How To Prevent Plagiocephaly Developing in Infants

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How to Prevent Plagiocephaly Developing in Infants

How to Prevent Plagiocephaly Developing in Infants

While it might look alarming to the untrained eye, the flattened spot associated with plagiocephaly (A.K.A. Flat Head Syndrome) can be corrected and further deformation prevented. However, it’s vital to take action early on before the skull hardens, movement becomes independent and deformation becomes permanent.

Here is a quick summary of the methods you can try, in order to prevent flat head syndrome:

  1. Re-positioning

  2. Tummy time

  3. Helmet therapy

This guide describes and explains these methods in full, with the majority of these methods often being adequate enough so that there is no need for clinical treatment, if carried out within the relevant time frames as will be discussed.

prevent flat head syndrome

Plagiocephaly Prevention Methods Explained

Repositioning and Tummy Time

If your baby is up to four months old, the repositioning techniques outlined in this section should, at least, help reduce the prominence of the flat spot. If they’re older than this, you may need to take further action and undergo helmet therapy treatment (outline in the final section of this blog).

Plagiocephaly is most commonly caused by consistently lying with the head in the same position. The aim of repositioning is to break this cycle by encouraging your baby to vary the head position. However, habits can be difficult to change, even for a very tiny baby, and babies can be reluctant to play along. There are various techniques you can employ to help overcome this reluctancey, for example:

  • Hold toys and objects of interest just out of eyeshot, encouraging your baby to turn round.
  • Have regular ‘tummy time’ with your baby, where you lay them on their front to play.
  • Change the positioning of toys in the cot to encourage your baby to face the other way.
  • When your baby sits on your knee, ensure that they’re not resting their head against you.
  • Carry your baby in a sling to minimise pressure on the head.

You can find more repositioning techniques here.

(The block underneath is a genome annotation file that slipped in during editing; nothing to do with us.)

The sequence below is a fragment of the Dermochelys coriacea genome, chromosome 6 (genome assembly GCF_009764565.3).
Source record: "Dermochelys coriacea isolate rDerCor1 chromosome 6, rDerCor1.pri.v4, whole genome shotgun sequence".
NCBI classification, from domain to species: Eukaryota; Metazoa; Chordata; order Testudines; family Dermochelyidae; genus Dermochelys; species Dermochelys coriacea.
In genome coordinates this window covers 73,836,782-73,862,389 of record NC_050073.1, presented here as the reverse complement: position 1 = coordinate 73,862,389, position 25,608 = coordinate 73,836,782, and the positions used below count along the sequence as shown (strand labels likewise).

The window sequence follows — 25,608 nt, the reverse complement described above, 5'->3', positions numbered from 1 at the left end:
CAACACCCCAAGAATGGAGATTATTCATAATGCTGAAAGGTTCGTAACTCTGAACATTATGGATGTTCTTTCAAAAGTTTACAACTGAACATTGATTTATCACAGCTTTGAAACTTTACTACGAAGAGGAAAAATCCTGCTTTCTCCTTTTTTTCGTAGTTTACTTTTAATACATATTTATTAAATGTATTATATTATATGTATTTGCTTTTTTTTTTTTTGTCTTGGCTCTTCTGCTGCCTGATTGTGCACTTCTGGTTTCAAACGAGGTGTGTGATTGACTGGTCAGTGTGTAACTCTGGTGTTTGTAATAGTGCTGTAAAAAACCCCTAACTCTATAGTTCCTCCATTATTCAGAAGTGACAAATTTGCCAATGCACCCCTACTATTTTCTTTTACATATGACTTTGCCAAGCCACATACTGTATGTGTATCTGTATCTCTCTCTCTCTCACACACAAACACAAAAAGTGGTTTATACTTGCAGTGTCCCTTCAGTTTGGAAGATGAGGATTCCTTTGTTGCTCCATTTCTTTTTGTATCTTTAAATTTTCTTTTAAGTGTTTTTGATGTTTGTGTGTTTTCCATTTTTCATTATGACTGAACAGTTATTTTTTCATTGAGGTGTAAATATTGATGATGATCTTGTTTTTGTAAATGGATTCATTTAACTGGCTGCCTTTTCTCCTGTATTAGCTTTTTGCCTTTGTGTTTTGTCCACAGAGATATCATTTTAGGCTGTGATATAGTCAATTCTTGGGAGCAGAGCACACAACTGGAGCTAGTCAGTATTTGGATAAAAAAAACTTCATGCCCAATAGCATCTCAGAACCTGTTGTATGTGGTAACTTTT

While you should always place your baby on their back to sleep in order to reduce the risk of Sudden Infant Death Syndrome (SIDS), subtle variations in the head position can help with plagiocephaly prevention by reducing pressure on the affected area.

Encouragement of Increased Neck Movement

If your baby has plagiocephaly and torticollis (the latter being characterised by a shortened neck muscle and the head remaining turned to one side), you should also attempt to encourage greater neck movement. Gently ease the head from one side to the other, being careful not to go further than is comfortable. Again, you could use toys as an incentive for them to turn. This should loosen up and stretch the muscles and improve mobility. You may also wish to enlist the help of a physiotherapist or osteopath to help build up mobility, core strength and midline stability.

If these techniques fail to make the difference you had hoped for, the next section explains how to avoid flat head syndrome developing, where repositioning techniques have failed.

how to prevent plagiocephaly

What to Do if Repositioning Fails / Your Baby is Too Old to Benefit

If your baby is between 4 and 14 months old and still has a flat spot, you may wish to consider further action. Standard advice is that plagiocephaly will self-correct, but this isn’t necessarily true – especially in severe cases. It’s also commonly thought that the condition has no developmental side effects, but this assumption has been called into question. For more information on what happens if you don’t treat flat head syndrome, please read our previous post.

The most common treatment for advanced and severe plagiocephaly comes in the form of a baby’s flat head helmet, which gently remoulds the skull as it grows. Again, this is nowhere near as scary as you might imagine: the helmet is padded, lightweight and custom fitted, and the process is so gradual that once babies have become used to it, they hardly notice it’s there. If you would like to hear more about this from parents who have previously undergone this treatment for their own children, then please read our parent stories.

For further advice on how to prevent plagiocephaly, or if you would like to know more about the helmet therapy treatment we offer at Technology in Motion, then  please call us on 0330 100 1800.

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